COLUMBIA – The Missouri Poison Center said snake bites are up this year compared to last. From January to June alone, the poison center has received four more reports of snake bites and it expects to get even more.
“We will start seeing more right now because it’s hot,” said Missouri Poison Center pharmacist Kathy Hahn. “Also copperheads, which are the most common snake in Missouri, are born between August and September, so we’re definitely going to see more calls.”
There have been 91 snake bites so far in Missouri. Hahn said nonvenomous and venomous snake bites look different.
“People get pretty nervous when they get bit,” Hahn said. “If it is a nonvenomous snake it’s usually going to look like a small human bite or scratches. Venomous snakes leave fang marks, it could be between one and four. And then even some of those bites, you will have fang marks, but they are considered dry bites and they don’t envenomate.”
Hahn said about 80-90 percent of of snake bites in Missouri are from copperheads.
"The good news is it’s they're the least venomous the pit viper we have," Hahn said. "And then, from that we see the cotton mouth or water moccasin and we see a few rattle snakes every year.”
Hanh said is someone gets bitten by a snake, they should call the Missouri Poison Center before going to the emergency room.
“I would recommend calling because we see a lot of nonvenomous snake bites and those don’t warrant an ER visit," Hahn said. “But yeah, give us a call. We are happy to talk, case through with a person, and see if they need to go.”
Hanhn said if a person does need to seek medical help, the center can call the ER before while the patient is on their way.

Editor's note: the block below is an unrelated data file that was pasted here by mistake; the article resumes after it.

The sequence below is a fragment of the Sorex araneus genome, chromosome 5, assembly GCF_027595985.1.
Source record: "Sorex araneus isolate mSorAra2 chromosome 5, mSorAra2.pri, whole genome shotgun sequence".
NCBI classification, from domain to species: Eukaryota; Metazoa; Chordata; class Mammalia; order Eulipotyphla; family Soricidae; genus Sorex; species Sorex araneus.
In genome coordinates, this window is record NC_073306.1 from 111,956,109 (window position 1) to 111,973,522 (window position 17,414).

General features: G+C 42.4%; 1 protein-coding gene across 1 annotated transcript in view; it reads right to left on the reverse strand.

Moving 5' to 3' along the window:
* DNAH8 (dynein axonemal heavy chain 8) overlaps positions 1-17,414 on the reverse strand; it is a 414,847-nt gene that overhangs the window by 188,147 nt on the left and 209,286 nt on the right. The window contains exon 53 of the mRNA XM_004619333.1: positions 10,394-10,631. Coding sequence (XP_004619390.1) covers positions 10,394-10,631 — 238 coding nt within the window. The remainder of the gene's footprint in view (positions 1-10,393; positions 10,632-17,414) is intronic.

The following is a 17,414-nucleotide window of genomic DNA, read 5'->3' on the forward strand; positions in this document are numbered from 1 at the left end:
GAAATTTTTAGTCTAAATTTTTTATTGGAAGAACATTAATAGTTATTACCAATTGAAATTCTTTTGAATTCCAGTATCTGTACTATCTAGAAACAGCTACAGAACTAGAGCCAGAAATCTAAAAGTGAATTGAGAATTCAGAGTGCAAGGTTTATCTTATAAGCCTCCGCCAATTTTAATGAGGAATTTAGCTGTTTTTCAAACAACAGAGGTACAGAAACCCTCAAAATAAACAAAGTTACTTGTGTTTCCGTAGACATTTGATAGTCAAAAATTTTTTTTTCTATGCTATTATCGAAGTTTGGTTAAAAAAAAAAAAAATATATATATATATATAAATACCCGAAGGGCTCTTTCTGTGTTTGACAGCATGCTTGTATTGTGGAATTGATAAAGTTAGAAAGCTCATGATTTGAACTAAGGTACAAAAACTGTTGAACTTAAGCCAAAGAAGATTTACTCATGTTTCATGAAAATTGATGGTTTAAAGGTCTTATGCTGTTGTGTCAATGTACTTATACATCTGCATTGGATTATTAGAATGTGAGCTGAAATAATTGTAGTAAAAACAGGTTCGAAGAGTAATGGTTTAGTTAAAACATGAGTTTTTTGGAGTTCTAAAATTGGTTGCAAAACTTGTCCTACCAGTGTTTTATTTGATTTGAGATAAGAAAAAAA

“We also call the ER and let them know they’re coming and they kind of have a game plan whether or not they’re going to use the anti-venom and monitoring and things of that nature,” Hahn said.
Wildlife Regional Supervisor John George said heavy rain and flooding can lead to more snakes bites.
“During a lot of flooding in an area, all wildlife is going to be restricted to a smaller land masses,” George said. “So if people are there too, they're going to be in closer exposure to those snakes and other animals. So the chances of a random or accidental bite will be greater.”
George said most snake bites can be prevented.
“Of course with snake bites you usually have the fact that people are doing something with it that they shouldn’t be doing,” George said. “Trying to catch it, maybe they're trying to be kind, relocate it and so they catch it and get bit.”
George said snakes are a vital part of the ecosystem.
“If you don’t want them near where you live, try and make sure you don’t accidentally have covered habitat for them like a wood pile too close to the house or brush pile, or any habitat that would harbor mice or small rodents can easily harbor venomous snakes,” George said. “With that in mind, if you keep your place clean and debris and things away, you shouldn’t have an area that is as inviting for snakes, and if you have any, you should be able to see them.”